“A story nestled in a masterful weaving of secrets, betrayals, hope, and healing.”
–Allison Pittman, author of Stealing Home and Saturdays with Stella
A vivid story of a private grief, a secret painting, and one woman’s search for hope
Still mourning the loss of her family in a tragic accident, Lillian Diamon finds herself drawn back to the Rose House, a quiet cottage where four years earlier she had poured out her anguish among its fragrant blossoms.
She returns to the rolling hills and lush vineyards of the Sonoma Valley in search of something she can’t quite name. But then Lillian stumbles onto an unexpected discovery: displayed in the La Rosaleda Gallery is a painting that captures every detail of her most private moment of misery, from the sorrow etched across her face to the sandals on her feet.
What kind of artist would dare to intrude on such a personal scene, and how did he happen to witness Lillian’s pain? As the mystery surrounding the portrait becomes entangled with the accident that claimed the lives of her husband and children, Lillian is forced to rethink her assumptions about what really happened that day.
A captivating novel rich with detail, Rose House explores how the brushstrokes of pain can illuminate the true beauty of life.
|Publisher:||The Crown Publishing Group|
|Product dimensions:||5.16(w) x 7.99(h) x 0.83(d)|
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Read an Excerpt
It seemed to be a cottage that was alive, but it was only the vines twining in on themselves and clinging to the structure that were living, not unlike the memories and feelings people had attached to the house over time, making it mean more than mere sticks, pieces of wood, nails, and peeling paint could ever imply on their own.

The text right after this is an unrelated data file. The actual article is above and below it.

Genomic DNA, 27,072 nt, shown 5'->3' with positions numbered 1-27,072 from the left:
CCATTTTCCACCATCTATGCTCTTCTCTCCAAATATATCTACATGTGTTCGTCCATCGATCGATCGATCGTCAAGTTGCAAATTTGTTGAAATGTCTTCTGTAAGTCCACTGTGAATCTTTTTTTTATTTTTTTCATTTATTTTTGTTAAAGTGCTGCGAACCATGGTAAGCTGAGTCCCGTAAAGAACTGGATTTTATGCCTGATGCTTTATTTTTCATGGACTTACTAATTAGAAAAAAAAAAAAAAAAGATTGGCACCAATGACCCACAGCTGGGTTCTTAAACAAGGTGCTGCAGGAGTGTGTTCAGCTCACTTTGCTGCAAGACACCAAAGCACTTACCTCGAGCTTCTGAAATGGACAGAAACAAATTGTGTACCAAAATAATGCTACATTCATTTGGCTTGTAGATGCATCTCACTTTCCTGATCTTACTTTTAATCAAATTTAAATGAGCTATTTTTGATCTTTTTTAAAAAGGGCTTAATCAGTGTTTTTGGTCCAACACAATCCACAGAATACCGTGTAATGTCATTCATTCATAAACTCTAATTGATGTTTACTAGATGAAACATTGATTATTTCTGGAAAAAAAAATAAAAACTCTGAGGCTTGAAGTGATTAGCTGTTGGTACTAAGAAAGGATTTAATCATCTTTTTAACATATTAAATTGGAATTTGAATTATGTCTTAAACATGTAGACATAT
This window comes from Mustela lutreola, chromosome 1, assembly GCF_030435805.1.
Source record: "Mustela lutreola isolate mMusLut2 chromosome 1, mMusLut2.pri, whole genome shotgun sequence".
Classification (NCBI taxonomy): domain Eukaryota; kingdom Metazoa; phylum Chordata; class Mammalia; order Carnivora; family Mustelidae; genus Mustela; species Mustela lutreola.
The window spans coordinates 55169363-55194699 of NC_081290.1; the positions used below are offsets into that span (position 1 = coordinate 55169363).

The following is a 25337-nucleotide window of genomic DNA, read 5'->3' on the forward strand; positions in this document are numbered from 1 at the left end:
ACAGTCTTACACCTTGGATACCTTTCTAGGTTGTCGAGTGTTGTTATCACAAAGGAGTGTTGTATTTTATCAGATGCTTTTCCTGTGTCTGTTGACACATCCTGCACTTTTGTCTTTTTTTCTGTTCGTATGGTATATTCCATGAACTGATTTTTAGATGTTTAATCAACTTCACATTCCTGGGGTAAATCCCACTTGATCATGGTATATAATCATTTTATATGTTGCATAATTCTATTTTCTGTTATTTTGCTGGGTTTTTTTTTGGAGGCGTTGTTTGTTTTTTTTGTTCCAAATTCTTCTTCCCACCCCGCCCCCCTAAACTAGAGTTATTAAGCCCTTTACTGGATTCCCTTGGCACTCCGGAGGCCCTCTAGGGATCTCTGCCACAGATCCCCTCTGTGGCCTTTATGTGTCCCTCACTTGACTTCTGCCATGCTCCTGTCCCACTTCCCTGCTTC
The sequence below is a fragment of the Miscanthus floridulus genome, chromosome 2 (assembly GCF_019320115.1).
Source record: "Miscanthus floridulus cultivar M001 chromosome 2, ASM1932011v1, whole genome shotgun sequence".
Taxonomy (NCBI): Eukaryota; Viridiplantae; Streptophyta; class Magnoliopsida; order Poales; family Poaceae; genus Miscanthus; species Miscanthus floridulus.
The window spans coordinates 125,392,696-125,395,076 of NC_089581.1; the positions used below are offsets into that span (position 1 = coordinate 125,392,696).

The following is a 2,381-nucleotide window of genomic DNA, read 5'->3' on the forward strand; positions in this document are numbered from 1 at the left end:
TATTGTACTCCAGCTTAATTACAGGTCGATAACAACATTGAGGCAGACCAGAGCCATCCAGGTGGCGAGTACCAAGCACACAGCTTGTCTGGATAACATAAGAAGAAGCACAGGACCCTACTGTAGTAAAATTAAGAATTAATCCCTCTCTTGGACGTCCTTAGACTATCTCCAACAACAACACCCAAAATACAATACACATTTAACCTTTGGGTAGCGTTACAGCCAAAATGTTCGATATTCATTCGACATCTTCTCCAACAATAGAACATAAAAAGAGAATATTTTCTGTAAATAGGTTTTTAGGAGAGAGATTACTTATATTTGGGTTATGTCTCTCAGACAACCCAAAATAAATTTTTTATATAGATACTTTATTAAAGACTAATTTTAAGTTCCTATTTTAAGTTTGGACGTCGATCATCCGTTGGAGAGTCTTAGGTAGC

The camera zoomed out to trace the rose brambles wrapping along the awning, curling over the banister and into the flowering borders along one side of the porch.The rest of the house gradually came into view, filling the scene with an abundance of roses in shades of scarlet draping the windows like curtains, then rambling across the roof, around the chimney and sweeping to the edges of the house, where they seemed to reach out their thorny branches toward passersby.
The lens didn’t capture the woman’s form at first as it swept away from the house down toward the yard and footpath with its border of snow white Shasta daisies and purple coneflowers. It leisurely zoomed in on a mass of daisies, capturing the breeze that sent an occasional ripple through the border, until the camera was forced to pause at the surprise interruption: a foot that intruded on the otherwise perfect scene.